Editor in Chief: Moh. Reza Huwaida Friday, June 22nd, 2018

Barriers before School and Schooling


Barriers before School and Schooling

The significant role of education in a society is beyond doubt. A country will have strong economic pillars and power for having standard educational system and qualified instructors. In modern world, science and technology are highly instrumental in the progress of a country. Knowledge beckons a society to humanity and has them respect the rights and liberty of a nation regardless of their race, color and caste. Violence and bloodshed have no room in social realm of knowledge.  
However, there are many challenges in Afghanistan regarding education and schooling. A number of people are likely to take their desire for going to school to the grave with them due to one reason or another. Economic crisis is a strong obstacle for many students to go to school. For instance, child labor and forced marriage prevail in the country despite being contrary to national law and international instruments. Little wonder, no one likes to trouble their children; however, poverty and economic constraints force them to violate the law through making their children marry in early age or involve in backbreaking chores.
On the other hand, lack of schools and qualified teachers, mainly in villages, slows down progress in the field of education. I remember vividly, when I was teaching at a school in Daikundi province, that scores of students, including male and female, walked for long hours to get to their school. Meanwhile, the quality of education was really poor and there were hardly ever any teachers who could satiate the unquenchable thirst of students for knowledge.
Based on a recent report, only 199 schools out of 377 have buildings – 33 of them are mud schools built by the locals – in Daikundi province where 164,921 students are attending schools. So, 258 schools, which form 68 per cent, are without buildings and students are taught in open air or destroyed homes/stores. Many schools are behind the schedule for no buildings and right places for teaching. Lack of teachers seem to be a highly serious challenge in this province. A number of students have reportedly passed last year without being taught regularly or having any specific schedules. The report adds that currently 41 per cent of teachers have not been hired yet and totally about ten thousand teachers are needed to be hired. It also suggests that text books have not been distributed to students from the solar year of 1392 onward in this province and students buy the books. Similarly, lack of facilities such as enough chairs, tables, laboratories, and teaching materials and as well as drinking water compound the challenges.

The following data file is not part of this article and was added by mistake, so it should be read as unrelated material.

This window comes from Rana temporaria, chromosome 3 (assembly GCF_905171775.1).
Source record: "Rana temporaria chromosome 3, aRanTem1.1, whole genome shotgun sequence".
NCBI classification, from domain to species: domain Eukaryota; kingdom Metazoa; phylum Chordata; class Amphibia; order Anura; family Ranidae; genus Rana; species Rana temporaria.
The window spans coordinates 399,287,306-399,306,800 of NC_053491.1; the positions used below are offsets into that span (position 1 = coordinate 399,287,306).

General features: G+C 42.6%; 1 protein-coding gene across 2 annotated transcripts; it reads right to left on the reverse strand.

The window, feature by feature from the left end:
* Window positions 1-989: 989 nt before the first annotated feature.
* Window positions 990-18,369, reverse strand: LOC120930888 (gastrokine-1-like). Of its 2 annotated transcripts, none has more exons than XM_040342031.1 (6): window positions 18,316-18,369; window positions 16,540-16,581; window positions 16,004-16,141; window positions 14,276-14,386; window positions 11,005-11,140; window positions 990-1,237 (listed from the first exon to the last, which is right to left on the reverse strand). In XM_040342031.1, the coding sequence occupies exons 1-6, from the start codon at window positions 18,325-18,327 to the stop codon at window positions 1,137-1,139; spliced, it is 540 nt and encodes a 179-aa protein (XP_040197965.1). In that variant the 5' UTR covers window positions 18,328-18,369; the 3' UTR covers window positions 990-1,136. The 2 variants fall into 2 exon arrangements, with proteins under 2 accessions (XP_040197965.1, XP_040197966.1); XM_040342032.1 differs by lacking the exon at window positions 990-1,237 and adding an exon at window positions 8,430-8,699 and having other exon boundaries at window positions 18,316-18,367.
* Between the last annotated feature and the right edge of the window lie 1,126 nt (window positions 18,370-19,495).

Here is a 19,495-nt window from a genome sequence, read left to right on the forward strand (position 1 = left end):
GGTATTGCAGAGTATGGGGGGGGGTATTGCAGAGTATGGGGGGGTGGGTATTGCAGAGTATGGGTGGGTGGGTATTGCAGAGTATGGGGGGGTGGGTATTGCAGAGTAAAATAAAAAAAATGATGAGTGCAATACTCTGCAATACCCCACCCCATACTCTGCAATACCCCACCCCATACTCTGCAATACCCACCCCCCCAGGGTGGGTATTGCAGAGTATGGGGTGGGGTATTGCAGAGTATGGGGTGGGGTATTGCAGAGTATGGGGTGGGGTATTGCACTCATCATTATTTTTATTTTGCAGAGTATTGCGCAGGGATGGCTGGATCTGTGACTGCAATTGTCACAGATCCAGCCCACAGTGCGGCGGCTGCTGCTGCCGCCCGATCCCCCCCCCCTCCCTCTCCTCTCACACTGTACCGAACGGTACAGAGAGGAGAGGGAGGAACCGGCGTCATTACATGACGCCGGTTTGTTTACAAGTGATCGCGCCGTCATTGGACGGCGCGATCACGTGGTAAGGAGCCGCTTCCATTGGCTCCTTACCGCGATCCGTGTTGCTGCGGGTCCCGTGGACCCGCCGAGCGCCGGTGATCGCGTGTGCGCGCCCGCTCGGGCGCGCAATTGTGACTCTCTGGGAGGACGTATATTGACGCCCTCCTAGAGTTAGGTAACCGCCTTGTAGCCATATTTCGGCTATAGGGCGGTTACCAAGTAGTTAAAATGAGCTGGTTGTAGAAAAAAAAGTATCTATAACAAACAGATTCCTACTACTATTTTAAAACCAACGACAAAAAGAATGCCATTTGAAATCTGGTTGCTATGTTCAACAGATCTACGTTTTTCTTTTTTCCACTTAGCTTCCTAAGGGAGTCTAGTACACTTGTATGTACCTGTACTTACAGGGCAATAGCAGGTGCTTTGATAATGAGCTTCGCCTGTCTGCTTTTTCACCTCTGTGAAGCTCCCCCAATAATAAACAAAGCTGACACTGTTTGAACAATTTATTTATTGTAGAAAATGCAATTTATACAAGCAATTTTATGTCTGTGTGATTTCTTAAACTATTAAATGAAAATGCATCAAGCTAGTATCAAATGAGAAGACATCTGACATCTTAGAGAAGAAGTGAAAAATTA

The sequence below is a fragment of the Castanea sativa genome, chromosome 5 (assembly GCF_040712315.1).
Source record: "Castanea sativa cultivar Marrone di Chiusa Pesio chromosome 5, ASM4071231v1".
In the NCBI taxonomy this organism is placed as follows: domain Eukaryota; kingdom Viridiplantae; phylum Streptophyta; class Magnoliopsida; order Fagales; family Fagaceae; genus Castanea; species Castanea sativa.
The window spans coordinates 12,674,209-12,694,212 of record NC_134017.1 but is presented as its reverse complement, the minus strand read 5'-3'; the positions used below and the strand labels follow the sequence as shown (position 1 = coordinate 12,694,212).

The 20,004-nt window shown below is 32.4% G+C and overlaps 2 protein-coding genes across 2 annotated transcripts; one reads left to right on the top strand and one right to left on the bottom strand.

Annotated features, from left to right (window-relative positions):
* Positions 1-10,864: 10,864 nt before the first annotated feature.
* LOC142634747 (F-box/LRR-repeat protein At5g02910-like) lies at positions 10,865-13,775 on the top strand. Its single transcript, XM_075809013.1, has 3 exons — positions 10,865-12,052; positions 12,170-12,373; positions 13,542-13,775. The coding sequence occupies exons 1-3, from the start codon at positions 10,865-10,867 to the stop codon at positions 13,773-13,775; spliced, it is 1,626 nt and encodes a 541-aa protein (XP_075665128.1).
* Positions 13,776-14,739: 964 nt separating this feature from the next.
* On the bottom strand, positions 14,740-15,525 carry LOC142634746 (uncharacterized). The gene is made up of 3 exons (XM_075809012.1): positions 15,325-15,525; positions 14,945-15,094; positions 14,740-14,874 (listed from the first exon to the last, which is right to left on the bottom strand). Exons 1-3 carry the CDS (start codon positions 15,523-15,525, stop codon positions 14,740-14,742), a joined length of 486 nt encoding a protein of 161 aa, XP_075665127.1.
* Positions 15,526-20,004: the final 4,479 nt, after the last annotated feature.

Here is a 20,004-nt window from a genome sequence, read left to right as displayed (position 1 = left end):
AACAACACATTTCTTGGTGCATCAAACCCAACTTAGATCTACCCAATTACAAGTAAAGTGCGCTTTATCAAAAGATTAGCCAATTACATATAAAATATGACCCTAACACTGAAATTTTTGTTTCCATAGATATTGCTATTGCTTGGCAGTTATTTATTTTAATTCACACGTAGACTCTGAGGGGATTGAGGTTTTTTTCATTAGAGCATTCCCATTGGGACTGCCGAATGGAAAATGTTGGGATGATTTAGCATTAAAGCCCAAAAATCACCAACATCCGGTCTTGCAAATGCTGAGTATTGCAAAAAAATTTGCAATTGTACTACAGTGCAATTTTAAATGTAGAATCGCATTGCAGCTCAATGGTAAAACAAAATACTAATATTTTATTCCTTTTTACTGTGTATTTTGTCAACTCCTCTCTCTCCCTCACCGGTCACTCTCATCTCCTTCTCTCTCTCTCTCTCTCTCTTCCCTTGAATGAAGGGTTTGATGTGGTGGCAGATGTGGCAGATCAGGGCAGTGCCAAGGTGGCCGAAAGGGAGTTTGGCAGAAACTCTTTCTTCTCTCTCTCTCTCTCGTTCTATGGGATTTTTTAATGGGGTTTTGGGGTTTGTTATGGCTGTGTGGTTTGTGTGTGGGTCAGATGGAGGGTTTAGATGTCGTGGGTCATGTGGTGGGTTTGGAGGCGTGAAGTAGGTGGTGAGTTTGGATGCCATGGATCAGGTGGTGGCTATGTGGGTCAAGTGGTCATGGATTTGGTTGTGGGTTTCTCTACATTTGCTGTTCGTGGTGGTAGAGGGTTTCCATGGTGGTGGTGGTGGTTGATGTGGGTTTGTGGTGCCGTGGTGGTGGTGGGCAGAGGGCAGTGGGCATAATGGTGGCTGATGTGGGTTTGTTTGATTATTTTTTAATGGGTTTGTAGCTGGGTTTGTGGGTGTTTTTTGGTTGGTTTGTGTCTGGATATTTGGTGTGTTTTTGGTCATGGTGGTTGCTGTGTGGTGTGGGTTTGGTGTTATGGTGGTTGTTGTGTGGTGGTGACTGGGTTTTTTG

To consider insecure provinces such as Helmand and Kunduz, girls’ schools are closed and they are particularly deprived of getting education. The radical ideology of warring factions have again marginalized them from social and cultural activities. This will lead to two horrible consequences: first, the girls will deem themselves inferior to men and lose their confidence. Secondly, they will not be able to be aware of their rights for being kept in dark by fundamental ideologues. In brief, the residents of insecure provinces will suffer not only from lack of facilities and qualified teachers but also from militancy.
In Moqor district of Ghazni province, where I lived for years, the girls’ schools are closed except for primary schools for girls. I do remember when a girl looked taller or older from the Taliban’s criteria, the Taliban ordered teachers not to let them attend schools anymore which was highly disappointing for them. They also checked text books of primary schools and ordered women’s pictures to be distorted by pen for having bare face/ not wearing burqa. Don’t you think that such issues will put ill effect on children’s minds? It will really pave the ground for radicalization, won’t it?
To cut it short, there are many obstacles before getting education both in secure and insecure provinces and girls are more vulnerable to these challenges. The second vulnerable group is those who suffer from poverty – who neither afford the cost of tuition nor being paid enough attention from the government. In case of raising their voice, it will fall on deaf ears.
The Constitution of Afghanistan states in article 6 as, “The state shall be obligated to create a prosperous and progressive society based on social justice, preservation of human dignity, protection of human rights, realization of democracy, attainment of national unity as well as equality between all peoples and tribes and balance development of all areas of the country.” Moreover, the heads of the National Unity Government (NUG) made mouth-watering promises for economic developments, providing public welfare, etc. during their presidential campaigns, but they could hardly put them into practice.

The state will have to pay serious attention to education and facilitate students with all necessary equipment such as text books, teaching materials, laboratories, etc. Moreover, since warring parties hamper progress in the field of education and fill the air with a sense of fear and disappointment, the government should strengthen counter-insurgency mechanism and protect the rights and liberty of students, mainly the vulnerable ones. As education plays a crucial role in the society, deprivation of schools and knowledge will lead to horrible consequence and pose a serious threat to society. It is hoped that the challenges will be reduced soon.

Hujjattullah Zia is the permanent writer of the Daily Outlook Afghanistan. He can be reached at zia_hujjat@yahoo.com

Go Top